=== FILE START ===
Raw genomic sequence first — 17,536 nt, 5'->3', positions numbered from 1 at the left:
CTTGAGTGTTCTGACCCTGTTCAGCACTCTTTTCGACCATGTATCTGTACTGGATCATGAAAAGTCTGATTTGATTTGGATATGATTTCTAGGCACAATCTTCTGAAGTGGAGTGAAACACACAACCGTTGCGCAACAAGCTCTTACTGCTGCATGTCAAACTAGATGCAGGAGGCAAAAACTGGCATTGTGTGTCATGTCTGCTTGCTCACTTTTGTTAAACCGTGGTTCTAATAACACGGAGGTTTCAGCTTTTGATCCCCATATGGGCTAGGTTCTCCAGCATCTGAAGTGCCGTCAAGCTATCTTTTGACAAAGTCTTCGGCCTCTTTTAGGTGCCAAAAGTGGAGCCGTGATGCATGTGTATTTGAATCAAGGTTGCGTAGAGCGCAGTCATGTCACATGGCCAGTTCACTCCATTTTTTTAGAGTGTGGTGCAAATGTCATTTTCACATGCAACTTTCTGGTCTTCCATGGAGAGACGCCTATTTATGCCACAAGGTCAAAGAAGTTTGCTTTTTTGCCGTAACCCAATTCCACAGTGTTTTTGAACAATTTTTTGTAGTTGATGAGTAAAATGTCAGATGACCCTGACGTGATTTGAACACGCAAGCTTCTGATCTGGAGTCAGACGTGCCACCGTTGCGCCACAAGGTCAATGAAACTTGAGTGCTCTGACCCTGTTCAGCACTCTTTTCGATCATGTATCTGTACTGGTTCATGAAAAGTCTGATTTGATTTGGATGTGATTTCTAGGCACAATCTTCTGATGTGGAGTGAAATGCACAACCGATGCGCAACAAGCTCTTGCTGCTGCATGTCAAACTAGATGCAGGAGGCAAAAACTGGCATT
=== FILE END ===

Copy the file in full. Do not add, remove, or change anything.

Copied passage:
Raw genomic sequence first — 17,536 nt, 5'->3', positions numbered from 1 at the left:
CTTGAGTGTTCTGACCCTGTTCAGCACTCTTTTCGACCATGTATCTGTACTGGATCATGAAAAGTCTGATTTGATTTGGATATGATTTCTAGGCACAATCTTCTGAAGTGGAGTGAAACACACAACCGTTGCGCAACAAGCTCTTACTGCTGCATGTCAAACTAGATGCAGGAGGCAAAAACTGGCATTGTGTGTCATGTCTGCTTGCTCACTTTTGTTAAACCGTGGTTCTAATAACACGGAGGTTTCAGCTTTTGATCCCCATATGGGCTAGGTTCTCCAGCATCTGAAGTGCCGTCAAGCTATCTTTTGACAAAGTCTTCGGCCTCTTTTAGGTGCCAAAAGTGGAGCCGTGATGCATGTGTATTTGAATCAAGGTTGCGTAGAGCGCAGTCATGTCACATGGCCAGTTCACTCCATTTTTTTAGAGTGTGGTGCAAATGTCATTTTCACATGCAACTTTCTGGTCTTCCATGGAGAGACGCCTATTTATGCCACAAGGTCAAAGAAGTTTGCTTTTTTGCCGTAACCCAATTCCACAGTGTTTTTGAACAATTTTTTGTAGTTGATGAGTAAAATGTCAGATGACCCTGACGTGATTTGAACACGCAAGCTTCTGATCTGGAGTCAGACGTGCCACCGTTGCGCCACAAGGTCAATGAAACTTGAGTGCTCTGACCCTGTTCAGCACTCTTTTCGATCATGTATCTGTACTGGTTCATGAAAAGTCTGATTTGATTTGGATGTGATTTCTAGGCACAATCTTCTGATGTGGAGTGAAATGCACAACCGATGCGCAACAAGCTCTTGCTGCTGCATGTCAAACTAGATGCAGGAGGCAAAAACTGGCATT